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Lucy, Esq.
Lucy, Esq., Attorney
Category: Landlord-Tenant
Satisfied Customers: 29986
Experience:  Attorney
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Misrepresentation and non disclosure, breach of duty.

Customer Question

Misrepresentation and non disclosure, breach of duty. Landlord/tenant. state of iowa. 1. Had early termination of rental lease in which I would take over co-leased rental. 2. Landlord failed to disclose, false light information printed about me, which
let former co-leasor, completely out of the lease without penalty 3. Landlord rejected any options I provided, for financial compensation from co-leasor, for early termination of rental lease. Such as pay 90 days worth or find new room mate 4. Landlord allowed
co-leasor to set all the terms including termination date/renewal 5. After the new lease signed, information comes to me in print, that false light/defamating type emails were sent to him, by co-leasor, without a chance of rebuttal.He claimed later he was
unaware of any problems between co leasers. Do I have a tortable suit in the state of Iowa, for anything on this?
Submitted: 1 year ago.
Category: Landlord-Tenant
Expert:  Lucy, Esq. replied 1 year ago.


I'm Lucy, and I'd be happy to answer your questions today. I'm sorry to hear that this happened.

First of all, if you and your roommate had an agreement that rent would be paid, your landlord has no legal authority to release your roommate from it. They could agree to let the roommate move out without penalty, and could agree to reduce your rent as a result, but the landlord can't say, "Okay, Betty, you're allowed to move out, and Barney will have to pay all your rent now" (unless there was domestic violence involved). You can still sue your former co-tenant for unpaid rent until you found someone new to move in.

False light is a type of invasion of privacy. When someone disseminates information that is technically true but presented in a false light, and as a result harms the person's reputation, the injured party may be able to sue for damages. A false light claim carries both pecuniary loss, plus punitive damages. However, that requires a widespread dissemination, not a comment to one person. But you could sue for intentional interference with contract or defamation. So those are three separate theories under which you could sue the former co-tenant. That's the person who injured you, not the landlord.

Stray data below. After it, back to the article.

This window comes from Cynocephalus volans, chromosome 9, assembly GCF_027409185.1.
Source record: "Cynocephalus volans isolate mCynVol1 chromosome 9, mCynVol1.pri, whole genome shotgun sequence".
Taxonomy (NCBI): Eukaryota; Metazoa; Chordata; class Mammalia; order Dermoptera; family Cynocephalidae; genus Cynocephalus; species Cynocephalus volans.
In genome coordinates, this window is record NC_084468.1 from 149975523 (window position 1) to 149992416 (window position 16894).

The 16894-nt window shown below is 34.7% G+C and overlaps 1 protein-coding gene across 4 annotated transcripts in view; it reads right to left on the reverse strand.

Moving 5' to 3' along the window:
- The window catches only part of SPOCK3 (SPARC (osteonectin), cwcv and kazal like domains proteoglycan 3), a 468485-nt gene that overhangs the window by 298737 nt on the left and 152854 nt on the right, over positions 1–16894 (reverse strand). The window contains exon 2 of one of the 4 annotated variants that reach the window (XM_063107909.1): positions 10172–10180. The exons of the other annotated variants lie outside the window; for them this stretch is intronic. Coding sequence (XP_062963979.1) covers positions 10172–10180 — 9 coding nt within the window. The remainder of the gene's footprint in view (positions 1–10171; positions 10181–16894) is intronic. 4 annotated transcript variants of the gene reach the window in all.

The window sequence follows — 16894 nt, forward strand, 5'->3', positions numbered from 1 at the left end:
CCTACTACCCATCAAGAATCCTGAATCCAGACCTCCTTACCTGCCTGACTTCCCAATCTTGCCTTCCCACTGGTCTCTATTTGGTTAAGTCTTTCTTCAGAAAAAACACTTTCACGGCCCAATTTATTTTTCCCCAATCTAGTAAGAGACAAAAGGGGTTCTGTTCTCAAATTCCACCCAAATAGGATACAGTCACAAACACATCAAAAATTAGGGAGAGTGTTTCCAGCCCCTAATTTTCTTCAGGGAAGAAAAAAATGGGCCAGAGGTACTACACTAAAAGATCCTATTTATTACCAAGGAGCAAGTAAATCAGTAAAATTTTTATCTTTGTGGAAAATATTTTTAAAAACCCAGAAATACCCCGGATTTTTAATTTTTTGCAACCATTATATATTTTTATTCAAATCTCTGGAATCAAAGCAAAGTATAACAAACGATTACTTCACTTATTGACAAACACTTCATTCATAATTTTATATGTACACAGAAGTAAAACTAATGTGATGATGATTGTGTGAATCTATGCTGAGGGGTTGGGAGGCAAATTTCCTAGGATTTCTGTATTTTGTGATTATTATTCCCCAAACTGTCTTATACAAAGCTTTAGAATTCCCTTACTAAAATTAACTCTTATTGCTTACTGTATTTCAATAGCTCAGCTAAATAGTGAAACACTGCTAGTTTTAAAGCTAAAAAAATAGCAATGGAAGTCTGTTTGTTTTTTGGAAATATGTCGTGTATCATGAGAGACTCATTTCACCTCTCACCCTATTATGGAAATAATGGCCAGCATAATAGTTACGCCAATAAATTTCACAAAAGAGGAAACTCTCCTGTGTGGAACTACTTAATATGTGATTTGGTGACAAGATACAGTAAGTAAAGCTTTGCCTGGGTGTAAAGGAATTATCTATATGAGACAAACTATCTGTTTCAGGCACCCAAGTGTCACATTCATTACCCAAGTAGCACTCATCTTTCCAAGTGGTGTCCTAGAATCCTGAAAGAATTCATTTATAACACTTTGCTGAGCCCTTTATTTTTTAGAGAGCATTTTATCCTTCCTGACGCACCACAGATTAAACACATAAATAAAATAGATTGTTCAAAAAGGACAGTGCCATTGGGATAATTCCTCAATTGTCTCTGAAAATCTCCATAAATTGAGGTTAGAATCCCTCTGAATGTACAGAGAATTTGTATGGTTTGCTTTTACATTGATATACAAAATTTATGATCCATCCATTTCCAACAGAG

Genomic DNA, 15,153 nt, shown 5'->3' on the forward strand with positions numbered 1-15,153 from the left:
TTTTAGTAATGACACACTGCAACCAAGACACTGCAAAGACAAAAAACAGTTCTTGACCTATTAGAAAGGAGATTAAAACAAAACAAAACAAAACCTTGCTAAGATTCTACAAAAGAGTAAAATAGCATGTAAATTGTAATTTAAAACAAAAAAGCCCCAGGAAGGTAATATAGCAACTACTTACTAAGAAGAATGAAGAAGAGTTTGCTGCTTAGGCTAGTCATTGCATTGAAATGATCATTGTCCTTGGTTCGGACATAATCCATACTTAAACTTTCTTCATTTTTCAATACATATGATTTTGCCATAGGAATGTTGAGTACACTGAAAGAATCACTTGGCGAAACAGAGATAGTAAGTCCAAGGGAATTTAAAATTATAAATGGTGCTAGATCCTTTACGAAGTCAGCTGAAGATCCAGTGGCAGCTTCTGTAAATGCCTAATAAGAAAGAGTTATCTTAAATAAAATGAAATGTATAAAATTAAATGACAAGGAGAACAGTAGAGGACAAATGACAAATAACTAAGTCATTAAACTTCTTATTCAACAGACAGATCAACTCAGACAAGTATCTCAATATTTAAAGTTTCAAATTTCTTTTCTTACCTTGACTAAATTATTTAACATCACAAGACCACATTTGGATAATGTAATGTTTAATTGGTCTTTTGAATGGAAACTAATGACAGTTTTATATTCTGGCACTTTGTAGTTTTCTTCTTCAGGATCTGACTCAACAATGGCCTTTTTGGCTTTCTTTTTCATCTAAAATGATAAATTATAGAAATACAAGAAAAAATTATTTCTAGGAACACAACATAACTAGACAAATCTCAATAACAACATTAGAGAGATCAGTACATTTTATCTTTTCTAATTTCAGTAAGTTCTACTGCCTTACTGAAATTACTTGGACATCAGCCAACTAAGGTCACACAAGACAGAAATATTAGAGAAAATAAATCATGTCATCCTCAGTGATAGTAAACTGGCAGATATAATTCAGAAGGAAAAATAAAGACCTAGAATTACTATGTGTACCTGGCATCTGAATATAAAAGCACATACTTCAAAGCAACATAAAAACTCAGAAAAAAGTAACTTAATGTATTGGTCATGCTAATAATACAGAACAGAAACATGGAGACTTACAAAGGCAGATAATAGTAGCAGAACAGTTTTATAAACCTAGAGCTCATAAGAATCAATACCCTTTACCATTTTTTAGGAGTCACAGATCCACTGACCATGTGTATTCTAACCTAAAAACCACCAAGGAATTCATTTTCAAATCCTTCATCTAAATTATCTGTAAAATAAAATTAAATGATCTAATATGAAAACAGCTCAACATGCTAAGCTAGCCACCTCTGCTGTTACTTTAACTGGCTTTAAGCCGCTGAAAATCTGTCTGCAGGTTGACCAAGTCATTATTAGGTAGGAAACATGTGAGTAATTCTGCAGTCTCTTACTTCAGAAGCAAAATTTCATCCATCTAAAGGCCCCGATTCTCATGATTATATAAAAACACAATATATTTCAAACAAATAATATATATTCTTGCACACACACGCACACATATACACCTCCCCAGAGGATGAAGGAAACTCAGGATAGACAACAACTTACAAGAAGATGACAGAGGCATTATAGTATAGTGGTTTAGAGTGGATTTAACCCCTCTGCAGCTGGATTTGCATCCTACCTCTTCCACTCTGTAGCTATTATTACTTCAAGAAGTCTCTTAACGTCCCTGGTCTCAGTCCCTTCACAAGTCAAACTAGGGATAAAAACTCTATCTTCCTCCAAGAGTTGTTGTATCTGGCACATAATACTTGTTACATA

If you have any questions or concerns about my response, please reply WITHOUT RATING. It's important that you are 100% satisfied with my courtesy and professionalism. Otherwise, please rate my service positively so I am paid for the time I spend answering questions. If you are on a mobile device, you may need to scroll to the right. There is no charge for follow-up questions. Thank you.

Customer: replied 1 year ago.
oh yes it was a domestic violence claim. She had told him the week before in an email, that I was was being abusive to her verbally and was afraid of it turning physical, she needed out of lease ASAP. landlord told me he was unaware of any problems between us, but she leveraged him, to get herself off the lease. Our tensions started, when she snooped through my email and found inappropriate correspondence with another woman. Then the hell hath......began. I have never touched that woman, he believed her email. I did not see the scheming behind the scenes she was doing till too late. THe worst I had ever said to her was, no arguing in front of my son, shut the F up now. She then pearl harbored me, with a no contact order, that got me and my son kicked out of the residence. She got me good!
Expert:  Lucy, Esq. replied 1 year ago.
I'm sorry to hear that this happened. How awful.
If she's claiming domestic violence, the landlord has to let her off the lease without a penalty. But you still have the option to sue her if it's not true and she made up the claim in order to get out of the lease and stick you with the full rent.

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